1990 Monaco Grand Prix
|Race 4 of 16 in the 1990 Formula One season|
|Date||27 May 1990|
|Official name||XLVIII Grand Prix Automobile de Monaco|
|Location||Circuit de Monaco
Monte Carlo, Monaco
|Course||Temporary street circuit|
|Course length||3.328 km (2.068 mi)|
|Distance||78 laps, 259.584 km (161.298 mi)|
|Weather||Warm, dry, sunny|
|Time||1:24.468 on lap 59|
The 1990 Monaco Grand Prix was a Formula One motor race held on 27 May 1990 at Monaco. It was the fourth round of the 1990 Formula One season and the 48th Monaco Grand Prix. It was held over 78 laps of the three kilometre circuit for a race distance of 259 kilometres.
The race was won by defending race champion Brazilian driver Ayrton Senna who led every lap of the race driving a McLaren MP4/5B. Senna became the first driver in 1990 to win a second race. Like his previous win in the US, Senna's rival for the race was the unexpected form of young French driver Jean Alesi driving a Tyrrell 019. Senna held a one-second gap over Alesi at the finish. It was Senna's third win at the Monaco Grand Prix. The only other driver to complete full race distance was Senna's Austrian team mate Gerhard Berger.
There had been no changes to the field as the cars arrived for the Jewel in the crown of Formula One and qualifying saw no surprises with Monaco master Ayrton Senna taking pole from arch-rival Alain Prost. Jean Alesi continued to impress in his Tyrrell, qualifying third from Riccardo Patrese. Row three was formed of Gerhard Berger and Thierry Boutsen; Nigel Mansell lined up seventh alongside the Minardi of Pierluigi Martini, while Emanuele Pirro and Nelson Piquet rounded out the top ten. Young Australian driver David Brabham qualified in 25th, to make a race start for the first time in his Formula 1 career.
At the start there was an overly long delay between the red and green, which caused the drivers to be a little more agitated than usual, resulting in an accident between Prost and Berger at the Mirabeau corner. The track was blocked and the race had to be stopped. At the second start everything went to plan and Senna led from Prost, Alesi, Berger, Patrese, and Boutsen, with Pirro being the first retirement when his engine blew on the opening lap. Eighth-placed Nigel Mansell was the centre of action in the early going and he quickly got past Martini's Minardi and set off after Boutsen, but his overtaking attempt on the Belgian was less successful as he touched Boutsen's Williams at the seafront chicane and had to limp back to the pits for a new front wing. At the front Senna led comfortably, even more so after the lap 30 retirement of Prost with battery problems. There was more action on lap 35 when Piquet spun approaching Loewes Hairpin; the three time champ proceeded to stall the engine and was disqualified when he received a push start from the marshalls. While Senna maintained his lead, there was action further back where Mansell was once again charging through the field. First he cleanly disposed of Derek Warwick and then managed to successfully pass Boutsen for fourth, as Alesi and Berger fought over second place. Unfortunately for Mansell all his work went for nought as his battery failed as well. In the late stages Senna started to slow, which allowed the Alesi/Berger battle to close up on him, but Senna's McLaren would survive to the finish for his third career win at Monaco. Alesi was second, followed by Berger, Boutsen, Alex Caffi, and the only other survivor Éric Bernard, who had taken sixth place in the late stages after he had forced himself past Gregor Foitek's Onyx by pushing him into the wall. In doing so, Bernard earnt the first WDC point of his F1 career. Despite not finishing the race, Foitek was classified seventh; his best Formula One result.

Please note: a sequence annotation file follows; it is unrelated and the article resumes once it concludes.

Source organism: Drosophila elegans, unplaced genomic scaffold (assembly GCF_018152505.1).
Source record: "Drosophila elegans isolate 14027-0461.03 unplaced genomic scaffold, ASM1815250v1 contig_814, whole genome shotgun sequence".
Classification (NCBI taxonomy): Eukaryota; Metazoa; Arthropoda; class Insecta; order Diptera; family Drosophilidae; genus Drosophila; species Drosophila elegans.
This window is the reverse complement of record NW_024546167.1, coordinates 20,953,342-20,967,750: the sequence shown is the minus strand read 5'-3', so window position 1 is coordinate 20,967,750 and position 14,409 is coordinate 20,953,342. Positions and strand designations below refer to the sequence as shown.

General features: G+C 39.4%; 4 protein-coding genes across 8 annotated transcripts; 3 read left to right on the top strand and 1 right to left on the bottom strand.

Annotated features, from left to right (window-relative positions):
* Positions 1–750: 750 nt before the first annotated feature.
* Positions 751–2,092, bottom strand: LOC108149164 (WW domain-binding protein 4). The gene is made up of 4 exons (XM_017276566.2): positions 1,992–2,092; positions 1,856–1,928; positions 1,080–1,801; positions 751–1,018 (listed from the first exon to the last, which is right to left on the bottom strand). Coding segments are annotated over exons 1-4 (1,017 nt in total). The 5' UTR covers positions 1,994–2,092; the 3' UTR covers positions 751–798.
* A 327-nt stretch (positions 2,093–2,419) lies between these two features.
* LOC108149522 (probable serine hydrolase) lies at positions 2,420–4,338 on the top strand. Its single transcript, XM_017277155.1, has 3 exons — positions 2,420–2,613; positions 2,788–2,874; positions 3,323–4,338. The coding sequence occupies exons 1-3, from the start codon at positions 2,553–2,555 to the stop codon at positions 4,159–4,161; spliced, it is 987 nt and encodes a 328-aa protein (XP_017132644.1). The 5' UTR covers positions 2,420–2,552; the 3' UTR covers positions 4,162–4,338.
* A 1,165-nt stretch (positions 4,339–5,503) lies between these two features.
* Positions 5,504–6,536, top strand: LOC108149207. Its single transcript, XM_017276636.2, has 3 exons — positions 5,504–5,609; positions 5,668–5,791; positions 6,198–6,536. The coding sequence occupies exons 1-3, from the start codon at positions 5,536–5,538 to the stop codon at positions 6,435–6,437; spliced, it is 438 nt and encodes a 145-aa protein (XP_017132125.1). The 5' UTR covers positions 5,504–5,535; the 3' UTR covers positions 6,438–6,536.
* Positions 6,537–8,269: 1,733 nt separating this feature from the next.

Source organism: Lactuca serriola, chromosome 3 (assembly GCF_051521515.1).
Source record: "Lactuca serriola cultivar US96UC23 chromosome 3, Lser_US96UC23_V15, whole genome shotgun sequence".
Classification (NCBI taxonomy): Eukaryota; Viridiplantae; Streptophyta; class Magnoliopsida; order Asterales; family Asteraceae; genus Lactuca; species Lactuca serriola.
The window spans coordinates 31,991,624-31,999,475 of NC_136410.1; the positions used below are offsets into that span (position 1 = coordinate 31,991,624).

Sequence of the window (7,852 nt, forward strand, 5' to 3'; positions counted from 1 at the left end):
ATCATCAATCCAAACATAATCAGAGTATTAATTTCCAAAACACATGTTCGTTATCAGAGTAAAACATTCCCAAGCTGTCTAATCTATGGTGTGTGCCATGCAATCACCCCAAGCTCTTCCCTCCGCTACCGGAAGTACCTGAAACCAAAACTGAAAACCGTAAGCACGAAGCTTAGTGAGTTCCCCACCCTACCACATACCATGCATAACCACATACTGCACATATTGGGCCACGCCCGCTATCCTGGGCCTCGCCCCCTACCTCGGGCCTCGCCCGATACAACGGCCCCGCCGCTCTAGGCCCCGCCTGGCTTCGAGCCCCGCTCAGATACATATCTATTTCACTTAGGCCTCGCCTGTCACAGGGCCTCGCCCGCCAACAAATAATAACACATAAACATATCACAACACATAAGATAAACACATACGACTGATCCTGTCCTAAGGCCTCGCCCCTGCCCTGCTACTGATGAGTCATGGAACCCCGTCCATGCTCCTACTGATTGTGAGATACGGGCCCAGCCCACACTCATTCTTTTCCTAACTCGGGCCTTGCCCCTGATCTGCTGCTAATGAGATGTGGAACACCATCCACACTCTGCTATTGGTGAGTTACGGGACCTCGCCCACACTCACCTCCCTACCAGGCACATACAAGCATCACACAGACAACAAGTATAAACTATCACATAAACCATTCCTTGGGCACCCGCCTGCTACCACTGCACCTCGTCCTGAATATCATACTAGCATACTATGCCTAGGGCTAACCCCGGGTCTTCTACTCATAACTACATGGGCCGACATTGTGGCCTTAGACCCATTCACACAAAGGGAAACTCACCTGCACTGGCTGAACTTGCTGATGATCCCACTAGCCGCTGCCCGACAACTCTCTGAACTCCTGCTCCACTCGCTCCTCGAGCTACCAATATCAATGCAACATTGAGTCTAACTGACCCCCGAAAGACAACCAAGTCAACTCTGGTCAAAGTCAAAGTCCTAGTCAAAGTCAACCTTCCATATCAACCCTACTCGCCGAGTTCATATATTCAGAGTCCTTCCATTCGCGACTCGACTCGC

|12||22||Andrea de Cesaris||Dallara-Ford||1:25.849||1:23.613||+2.299|
|23||16||Ivan Capelli||Leyton House-Judd||1:26.969||1:25.020||+3.706|
|29||15||Maurício Gugelmin||Leyton House-Judd||1:26.943||1:26.192||+4.878|
- Lap Leaders: Ayrton Senna 78 laps (1–78)
Championship standings after the race
- Note: Only the top five positions are included for both sets of standings.
1990 San Marino Grand Prix
|FIA Formula One World Championship
1990 Canadian Grand Prix
1989 Monaco Grand Prix
|Monaco Grand Prix||Next race:
1991 Monaco Grand Prix